The duration of the negative pulse is predetermined so that the potential of the storage node SN finishes rising to 1.3 [V] and ends. At this time, the storage node potential is at a level where the channel of the amplifier transistor AT can be formed. Therefore, when the read word line RWL transitions from the low level voltage (= −0.5 [V]) to the medium level voltage (= 0 [V]) at the end of the negative pulse, the channel capacitance Cch. Of the amplifier transistor AT is changed. The storage node SN is further boosted by the large gate-source capacitance Cgs included. The boosting width is proportional to the peak value of the negative pulse. In this example, assuming that the peak value of the negative pulse is 0.5 [V] and the coupling coefficient corresponding to the large gate-source capacitance Cgs including the channel capacitance Cch. Is 0.6, the storage node potential is further increased. It rises by 0.3 [V] to 1.6 [V].
After the “1” data is written, as shown in FIGS. 11B and 11A, the pulse applied to the write word line WWL and the write bit line WBL is lowered, thereby completing the “1” data write. To do.
Note that during this writing period, the non-selected write word line and read word line RWL are maintained at 0 [V].

  In FIG. 11D, a negative pulse having a peak value of 0.5 [V] is applied even during the subsequent writing of “0” data, but this application can be omitted. Even when applied as shown in the figure, the storage node potential is lowered to the low level of 0 [V] at the timing when the negative pulse ends, and the amplifier transistor AT cannot form a channel. I will not. Even if the storage node potential rises due to boosting, the write transistor WT is turned on, so that the charge generated by boosting is lost to the write bit line WBL of 0 [V] and the storage node potential is 0 [V]. To maintain.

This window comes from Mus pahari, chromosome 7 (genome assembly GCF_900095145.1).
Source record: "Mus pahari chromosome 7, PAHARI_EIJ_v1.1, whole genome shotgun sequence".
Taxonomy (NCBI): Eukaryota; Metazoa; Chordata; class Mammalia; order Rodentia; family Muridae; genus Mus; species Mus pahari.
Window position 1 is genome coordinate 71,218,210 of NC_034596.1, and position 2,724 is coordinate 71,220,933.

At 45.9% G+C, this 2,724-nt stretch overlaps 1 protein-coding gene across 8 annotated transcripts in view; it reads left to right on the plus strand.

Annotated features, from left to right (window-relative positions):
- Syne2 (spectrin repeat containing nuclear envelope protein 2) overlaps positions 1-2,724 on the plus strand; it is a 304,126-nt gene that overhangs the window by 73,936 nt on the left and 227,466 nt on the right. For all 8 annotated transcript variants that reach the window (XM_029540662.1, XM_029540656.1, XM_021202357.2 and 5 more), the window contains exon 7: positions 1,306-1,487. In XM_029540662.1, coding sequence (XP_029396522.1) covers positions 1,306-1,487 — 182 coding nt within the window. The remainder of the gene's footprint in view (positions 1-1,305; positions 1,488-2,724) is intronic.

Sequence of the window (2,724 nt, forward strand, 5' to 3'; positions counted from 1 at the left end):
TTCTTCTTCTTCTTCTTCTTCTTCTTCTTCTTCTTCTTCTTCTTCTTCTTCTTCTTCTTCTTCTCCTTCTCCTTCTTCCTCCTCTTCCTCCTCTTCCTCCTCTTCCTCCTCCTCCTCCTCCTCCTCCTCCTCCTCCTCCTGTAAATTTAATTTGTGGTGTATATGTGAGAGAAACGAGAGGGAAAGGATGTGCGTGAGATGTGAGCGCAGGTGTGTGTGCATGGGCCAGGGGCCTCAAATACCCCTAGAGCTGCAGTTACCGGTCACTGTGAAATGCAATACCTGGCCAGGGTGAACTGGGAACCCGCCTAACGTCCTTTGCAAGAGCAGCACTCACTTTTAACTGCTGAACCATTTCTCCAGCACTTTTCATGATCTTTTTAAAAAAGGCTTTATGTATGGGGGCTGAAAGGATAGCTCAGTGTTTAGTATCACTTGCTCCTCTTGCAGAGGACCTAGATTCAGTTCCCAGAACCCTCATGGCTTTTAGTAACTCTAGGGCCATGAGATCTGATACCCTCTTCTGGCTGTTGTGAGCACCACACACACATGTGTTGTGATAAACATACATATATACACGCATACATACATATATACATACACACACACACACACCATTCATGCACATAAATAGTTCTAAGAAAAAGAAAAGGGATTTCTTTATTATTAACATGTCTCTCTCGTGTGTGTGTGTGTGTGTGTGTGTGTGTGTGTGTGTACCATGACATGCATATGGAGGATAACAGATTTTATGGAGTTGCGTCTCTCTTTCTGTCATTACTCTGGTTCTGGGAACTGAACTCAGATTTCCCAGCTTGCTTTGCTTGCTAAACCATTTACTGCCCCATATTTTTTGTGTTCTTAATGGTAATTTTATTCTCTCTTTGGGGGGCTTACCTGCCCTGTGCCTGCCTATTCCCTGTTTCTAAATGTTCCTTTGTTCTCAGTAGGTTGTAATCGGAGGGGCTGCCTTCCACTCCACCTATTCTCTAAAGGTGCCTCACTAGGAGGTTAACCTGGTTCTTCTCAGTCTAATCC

If the power supply voltage Vdd is 1.8 [V] and the threshold voltage Vth (WT) of the write transistor WT is 0.4 [V], the high-level voltage of the storage node SN can be written without using the method of this embodiment. Even if the substrate bias effect is ignored, 1.4 [V] is the limit. Therefore, when it is desired to write a high level voltage higher than that, it is necessary to boost the power supply voltage Vdd and use it, resulting in a disadvantage that the configuration of the peripheral circuit, particularly the power supply circuit, becomes complicated.
In the present embodiment, in addition to the benefits of the first embodiment, a benefit that can eliminate such disadvantages is obtained by making the word driver a ternary output.
Further, at the time of reading “1” data, the storage node SN is boosted from 1.6 [V] to a higher potential. Therefore, according to the first embodiment, the boosted amount at the time of writing “1” data (= 0) .3 [V]), the potential difference between the storage node storage data of “1” and “0” increases. As a result, it is possible to obtain a benefit of facilitating the read operation and generating a margin for reducing the power consumption by increasing the refresh interval.

<< Third Embodiment >>
Read word line RWL is shared by many memory cells MC (for example, 16 to 128 memory cells). Therefore, when all the memory cells MC connected to the read word line RWL store “1” data, all the read bit lines RBL must be charged. Therefore, the driver circuit (word driver 5 or ternary word driver 5A) that drives the read word line RWL must be enlarged. Further, when the scale of the driver circuit cannot be increased so much, the drive capability is insufficient and the read time becomes long.

  In the present embodiment, in order to eliminate such inconvenience, the read bit line RBL is precharged to a certain value before reading to be in a floating state, and data is read to the read bit line RBL before reading. A charge transfer amplifier that performs data amplification using a difference in load capacitance when the bit line RBL is connected to the sense amplifier side is used.

FIG. 12A shows a basic circuit configuration at the time of data reading of the semiconductor memory device according to the present embodiment.